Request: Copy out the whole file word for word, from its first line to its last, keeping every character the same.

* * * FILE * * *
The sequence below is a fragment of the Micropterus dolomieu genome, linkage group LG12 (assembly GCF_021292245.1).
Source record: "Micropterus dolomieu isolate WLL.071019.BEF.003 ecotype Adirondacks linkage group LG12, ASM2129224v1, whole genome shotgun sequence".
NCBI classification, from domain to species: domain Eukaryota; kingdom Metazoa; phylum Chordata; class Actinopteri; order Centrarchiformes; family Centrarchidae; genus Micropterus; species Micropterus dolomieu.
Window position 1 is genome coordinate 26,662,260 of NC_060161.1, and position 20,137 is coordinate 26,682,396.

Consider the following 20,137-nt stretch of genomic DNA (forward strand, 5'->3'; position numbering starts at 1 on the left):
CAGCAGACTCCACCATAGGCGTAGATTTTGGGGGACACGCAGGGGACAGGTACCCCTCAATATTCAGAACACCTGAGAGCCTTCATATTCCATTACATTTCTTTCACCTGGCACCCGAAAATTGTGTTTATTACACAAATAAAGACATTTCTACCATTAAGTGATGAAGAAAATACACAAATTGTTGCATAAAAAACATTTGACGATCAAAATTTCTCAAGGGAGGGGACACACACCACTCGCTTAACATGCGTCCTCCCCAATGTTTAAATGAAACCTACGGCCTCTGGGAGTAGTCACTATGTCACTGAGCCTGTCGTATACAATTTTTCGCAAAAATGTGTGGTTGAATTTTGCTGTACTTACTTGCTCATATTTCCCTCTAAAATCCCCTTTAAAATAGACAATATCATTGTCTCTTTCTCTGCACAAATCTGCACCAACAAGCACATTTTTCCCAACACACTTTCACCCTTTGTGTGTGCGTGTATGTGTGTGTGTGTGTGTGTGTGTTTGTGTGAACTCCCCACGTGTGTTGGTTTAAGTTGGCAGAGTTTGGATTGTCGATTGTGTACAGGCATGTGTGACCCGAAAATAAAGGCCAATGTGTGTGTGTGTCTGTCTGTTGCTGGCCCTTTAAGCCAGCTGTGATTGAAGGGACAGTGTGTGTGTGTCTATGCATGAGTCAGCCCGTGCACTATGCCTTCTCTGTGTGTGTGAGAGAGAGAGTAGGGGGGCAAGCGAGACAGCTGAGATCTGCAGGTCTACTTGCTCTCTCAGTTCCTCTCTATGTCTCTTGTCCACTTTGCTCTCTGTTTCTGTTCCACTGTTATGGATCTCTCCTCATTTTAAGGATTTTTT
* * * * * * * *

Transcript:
The sequence below is a fragment of the Micropterus dolomieu genome, linkage group LG12 (assembly GCF_021292245.1).
Source record: "Micropterus dolomieu isolate WLL.071019.BEF.003 ecotype Adirondacks linkage group LG12, ASM2129224v1, whole genome shotgun sequence".
NCBI classification, from domain to species: domain Eukaryota; kingdom Metazoa; phylum Chordata; class Actinopteri; order Centrarchiformes; family Centrarchidae; genus Micropterus; species Micropterus dolomieu.
Window position 1 is genome coordinate 26,662,260 of NC_060161.1, and position 20,137 is coordinate 26,682,396.

Consider the following 20,137-nt stretch of genomic DNA (forward strand, 5'->3'; position numbering starts at 1 on the left):
CAGCAGACTCCACCATAGGCGTAGATTTTGGGGGACACGCAGGGGACAGGTACCCCTCAATATTCAGAACACCTGAGAGCCTTCATATTCCATTACATTTCTTTCACCTGGCACCCGAAAATTGTGTTTATTACACAAATAAAGACATTTCTACCATTAAGTGATGAAGAAAATACACAAATTGTTGCATAAAAAACATTTGACGATCAAAATTTCTCAAGGGAGGGGACACACACCACTCGCTTAACATGCGTCCTCCCCAATGTTTAAATGAAACCTACGGCCTCTGGGAGTAGTCACTATGTCACTGAGCCTGTCGTATACAATTTTTCGCAAAAATGTGTGGTTGAATTTTGCTGTACTTACTTGCTCATATTTCCCTCTAAAATCCCCTTTAAAATAGACAATATCATTGTCTCTTTCTCTGCACAAATCTGCACCAACAAGCACATTTTTCCCAACACACTTTCACCCTTTGTGTGTGCGTGTATGTGTGTGTGTGTGTGTGTGTGTTTGTGTGAACTCCCCACGTGTGTTGGTTTAAGTTGGCAGAGTTTGGATTGTCGATTGTGTACAGGCATGTGTGACCCGAAAATAAAGGCCAATGTGTGTGTGTGTCTGTCTGTTGCTGGCCCTTTAAGCCAGCTGTGATTGAAGGGACAGTGTGTGTGTGTCTATGCATGAGTCAGCCCGTGCACTATGCCTTCTCTGTGTGTGTGAGAGAGAGAGTAGGGGGGCAAGCGAGACAGCTGAGATCTGCAGGTCTACTTGCTCTCTCAGTTCCTCTCTATGTCTCTTGTCCACTTTGCTCTCTGTTTCTGTTCCACTGTTATGGATCTCTCCTCATTTTAAGGATTTTTT